As a result America is following Europe down the garden path to socialism, reduced to a people shrinking beneath the tottering effigy of unchecked government growing over their heads. And while the politicians assure the people that all the powers that they allotted to themselves are for the benefit of the people themselves, the purpose of power... is power. Power accumulates like electricity and attracts objects and people into its vicinity. And as government power grows, the fundamental check on its powers in the form of the people, fall further under its dominion.

So while the Republican party these days is talking once again talking about the virtues of smaller government, we saw rather little of that in 8 years of Bush. Nor did we see very much of it from Republican Presidents over the last half century. Instead what we saw was a party that was trying to position itself as the responsible federalists, in contrast to the irresponsible socialists of the Democratic party. But the problem is that the Republicans have failed to halt or reverse the concentration of power in Washington D.C. Because it requires the rank and file politician to not just talk about giving power... but to actually give it up.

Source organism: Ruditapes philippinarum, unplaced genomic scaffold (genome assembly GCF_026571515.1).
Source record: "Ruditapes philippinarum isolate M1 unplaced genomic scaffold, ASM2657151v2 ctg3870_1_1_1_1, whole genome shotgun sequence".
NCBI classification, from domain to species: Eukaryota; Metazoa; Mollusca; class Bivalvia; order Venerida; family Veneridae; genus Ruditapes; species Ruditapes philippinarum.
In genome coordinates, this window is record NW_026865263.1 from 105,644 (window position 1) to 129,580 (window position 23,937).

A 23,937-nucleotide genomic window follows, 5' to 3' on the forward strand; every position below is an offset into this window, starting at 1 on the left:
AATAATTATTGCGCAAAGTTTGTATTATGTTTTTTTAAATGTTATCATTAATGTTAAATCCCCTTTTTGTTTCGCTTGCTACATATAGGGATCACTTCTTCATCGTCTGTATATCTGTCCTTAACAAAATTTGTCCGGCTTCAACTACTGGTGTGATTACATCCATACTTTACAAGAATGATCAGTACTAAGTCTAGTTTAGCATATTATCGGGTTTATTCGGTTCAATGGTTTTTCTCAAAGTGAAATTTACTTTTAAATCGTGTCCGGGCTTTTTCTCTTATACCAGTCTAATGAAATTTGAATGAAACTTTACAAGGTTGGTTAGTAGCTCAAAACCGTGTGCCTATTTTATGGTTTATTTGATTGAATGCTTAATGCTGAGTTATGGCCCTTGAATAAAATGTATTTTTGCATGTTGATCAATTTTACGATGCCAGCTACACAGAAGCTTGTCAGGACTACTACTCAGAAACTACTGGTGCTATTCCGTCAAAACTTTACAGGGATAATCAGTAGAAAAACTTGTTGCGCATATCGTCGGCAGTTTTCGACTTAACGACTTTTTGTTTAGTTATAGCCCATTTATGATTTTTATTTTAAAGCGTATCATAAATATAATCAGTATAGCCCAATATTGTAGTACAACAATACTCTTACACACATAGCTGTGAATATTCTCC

Giving up power is never easy. The entire city of Cincinnati was named after the Roman Cincinnatus. Cincinnatus was a Roman leader famous for taking power in a crisis and then voluntarily giving it up and retiring. The Society of the Cincinnati was founded in the United States by the veterans of the Revolutionary War to protect the ideals which they had fought for. Its members included more than half the signers of the Constitution and its first President General was George Washington himself.

The first paragraph of its principles saw the Society dedicating itself to... "An incessant attention to preserve inviolate those exalted rights and liberties of human nature, for which they have fought and bled, and without which the high rank of a rational being is a curse instead of a blessing." That incessant attention is as necessary today, as it was then. And the prescription once again demands leaders who are willing to take power, only to give it up again.